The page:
Friday, December 28, 2007
Broken promise for Mexican truckers bodes ill for free trade
Just before breaking for the holidays Congress effectively reneged on the North American Free Trade Agreement’s promise to give Mexican truckers full access to U.S. roads. A provision in the omnibus spending bill approved Dec. 19 eliminates funding for the one-year demonstration program that began in September.
The program, which allowed 100 Mexican trucking companies to travel throughout the United States, was a first step toward fulfilling this long-delayed treaty obligation. Pulling the plug on this pilot program signals the Mexican government that Congress has no intention of honoring that obligation.
The action almost certainly will prompt retaliation — most likely a move to deny U.S. truckers access to Mexican roads. That would carry some economic consequences, particularly for Texas, where cross-border commerce is relatively heavy. But more concerning is what this failure to live up to NAFTA says about the United States as a trustworthy trading partner. It says, quite simply, that the United States cannot be trusted to hold up its end of trade agreements.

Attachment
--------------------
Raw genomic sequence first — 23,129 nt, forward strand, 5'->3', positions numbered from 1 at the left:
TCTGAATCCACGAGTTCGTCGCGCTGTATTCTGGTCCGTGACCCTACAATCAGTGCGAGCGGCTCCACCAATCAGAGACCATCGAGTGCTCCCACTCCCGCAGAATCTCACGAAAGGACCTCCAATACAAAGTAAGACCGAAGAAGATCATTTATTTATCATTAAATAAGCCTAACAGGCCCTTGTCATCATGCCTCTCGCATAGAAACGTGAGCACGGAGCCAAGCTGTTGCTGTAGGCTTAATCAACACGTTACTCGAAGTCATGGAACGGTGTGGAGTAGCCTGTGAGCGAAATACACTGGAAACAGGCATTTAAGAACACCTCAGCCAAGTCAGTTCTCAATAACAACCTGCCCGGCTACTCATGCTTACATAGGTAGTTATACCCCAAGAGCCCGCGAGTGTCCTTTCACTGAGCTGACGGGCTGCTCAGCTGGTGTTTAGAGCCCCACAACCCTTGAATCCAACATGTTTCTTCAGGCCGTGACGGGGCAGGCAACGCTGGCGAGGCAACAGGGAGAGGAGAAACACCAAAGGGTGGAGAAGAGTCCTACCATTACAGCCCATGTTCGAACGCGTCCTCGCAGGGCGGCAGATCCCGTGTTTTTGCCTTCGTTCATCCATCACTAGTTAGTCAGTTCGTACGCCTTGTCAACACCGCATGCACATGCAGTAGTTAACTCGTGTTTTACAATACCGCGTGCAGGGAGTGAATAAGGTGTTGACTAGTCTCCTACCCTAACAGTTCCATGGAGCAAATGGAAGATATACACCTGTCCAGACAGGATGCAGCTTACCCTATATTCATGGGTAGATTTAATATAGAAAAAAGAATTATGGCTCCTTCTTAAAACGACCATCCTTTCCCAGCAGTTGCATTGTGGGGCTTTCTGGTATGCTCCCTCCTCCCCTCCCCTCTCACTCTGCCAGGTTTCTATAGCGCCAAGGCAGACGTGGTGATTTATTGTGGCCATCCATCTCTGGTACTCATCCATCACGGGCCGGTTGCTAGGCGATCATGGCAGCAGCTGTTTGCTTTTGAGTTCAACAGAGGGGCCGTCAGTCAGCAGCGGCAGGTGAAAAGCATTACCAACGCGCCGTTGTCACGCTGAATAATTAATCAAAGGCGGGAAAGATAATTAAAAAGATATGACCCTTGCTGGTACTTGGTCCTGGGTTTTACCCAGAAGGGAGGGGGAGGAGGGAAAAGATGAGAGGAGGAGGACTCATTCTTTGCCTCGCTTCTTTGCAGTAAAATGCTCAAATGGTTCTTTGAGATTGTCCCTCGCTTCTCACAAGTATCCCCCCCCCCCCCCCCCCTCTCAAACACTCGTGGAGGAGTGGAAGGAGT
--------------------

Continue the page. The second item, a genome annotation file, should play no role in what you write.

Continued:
Those who led the effort to keep Mexican long-haul trucks off U.S. roads — Sen. Patty Murray, D-Wash., prominent among them — would say that safety, not trust, is the issue. But this safety concern arose only after the politically powerful Teamsters Union weighed in as the date for giving Mexican trucks full access to U.S. highways drew near. It’s clearly bogus. Mexican trucks have long been allowed to operate up to 20 miles north of the border. A comprehensive review of thousands of Texas Department of Public Safety inspection reports by a University of Texas researcher showed that Mexican trucks entering the United States had no more safety violations than U.S. trucks.
The fact is, Mexican trucks must meet the same safety standards imposed on U.S. trucks. The testing may be more rigorous for Mexican truckers; every Mexican truck is inspected every time it crosses the border.
No, safety isn’t what motivated Congress to renege on this treaty obligation. It was the Teamsters demand for protection against foreign competition. It’s disappointing that Murray would subscribe to this bit of protectionism. Washington, after all, is among the most trade-dependent states in the nation. International trade supports one in five jobs in the state. The senator should be most concerned about those jobs, and how what this broken promise might mean to the government’s ability to negotiate new trade deals.